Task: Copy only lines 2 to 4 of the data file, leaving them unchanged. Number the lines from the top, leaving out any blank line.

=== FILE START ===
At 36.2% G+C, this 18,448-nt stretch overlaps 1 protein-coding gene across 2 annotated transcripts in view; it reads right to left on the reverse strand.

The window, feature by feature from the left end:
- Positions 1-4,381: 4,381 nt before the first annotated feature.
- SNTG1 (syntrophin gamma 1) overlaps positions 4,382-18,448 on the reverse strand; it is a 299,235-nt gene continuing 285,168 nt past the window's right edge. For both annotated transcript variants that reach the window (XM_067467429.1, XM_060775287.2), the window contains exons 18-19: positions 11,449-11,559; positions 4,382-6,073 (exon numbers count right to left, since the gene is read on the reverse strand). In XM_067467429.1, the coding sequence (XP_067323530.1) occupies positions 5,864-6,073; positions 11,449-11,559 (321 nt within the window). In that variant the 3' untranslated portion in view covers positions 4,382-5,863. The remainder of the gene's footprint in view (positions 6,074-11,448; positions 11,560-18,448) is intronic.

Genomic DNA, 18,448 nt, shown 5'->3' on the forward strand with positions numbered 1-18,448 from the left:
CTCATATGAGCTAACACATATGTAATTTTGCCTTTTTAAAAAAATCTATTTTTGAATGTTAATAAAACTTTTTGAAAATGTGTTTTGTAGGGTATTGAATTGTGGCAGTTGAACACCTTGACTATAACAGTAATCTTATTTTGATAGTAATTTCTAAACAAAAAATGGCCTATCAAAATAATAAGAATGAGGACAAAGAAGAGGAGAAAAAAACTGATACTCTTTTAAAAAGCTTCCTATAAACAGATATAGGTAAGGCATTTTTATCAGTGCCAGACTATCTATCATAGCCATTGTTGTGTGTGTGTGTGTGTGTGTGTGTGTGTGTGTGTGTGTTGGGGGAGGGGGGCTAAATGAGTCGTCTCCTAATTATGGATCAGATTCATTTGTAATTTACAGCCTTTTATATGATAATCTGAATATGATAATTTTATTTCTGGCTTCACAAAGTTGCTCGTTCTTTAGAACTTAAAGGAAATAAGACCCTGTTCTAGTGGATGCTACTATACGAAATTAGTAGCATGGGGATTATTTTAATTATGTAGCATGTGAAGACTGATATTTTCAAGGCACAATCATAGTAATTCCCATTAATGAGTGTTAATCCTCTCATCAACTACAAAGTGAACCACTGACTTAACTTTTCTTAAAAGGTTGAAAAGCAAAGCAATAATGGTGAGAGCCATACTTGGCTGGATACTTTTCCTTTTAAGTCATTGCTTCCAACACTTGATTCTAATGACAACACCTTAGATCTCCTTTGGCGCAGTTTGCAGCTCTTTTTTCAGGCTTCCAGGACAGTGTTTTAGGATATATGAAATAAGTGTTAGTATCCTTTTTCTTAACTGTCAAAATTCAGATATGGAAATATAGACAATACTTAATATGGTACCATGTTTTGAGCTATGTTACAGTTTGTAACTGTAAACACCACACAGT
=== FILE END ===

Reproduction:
The window, feature by feature from the left end:
- Positions 1-4,381: 4,381 nt before the first annotated feature.
- SNTG1 (syntrophin gamma 1) overlaps positions 4,382-18,448 on the reverse strand; it is a 299,235-nt gene continuing 285,168 nt past the window's right edge. For both annotated transcript variants that reach the window (XM_067467429.1, XM_060775287.2), the window contains exons 18-19: positions 11,449-11,559; positions 4,382-6,073 (exon numbers count right to left, since the gene is read on the reverse strand). In XM_067467429.1, the coding sequence (XP_067323530.1) occupies positions 5,864-6,073; positions 11,449-11,559 (321 nt within the window). In that variant the 3' untranslated portion in view covers positions 4,382-5,863. The remainder of the gene's footprint in view (positions 6,074-11,448; positions 11,560-18,448) is intronic.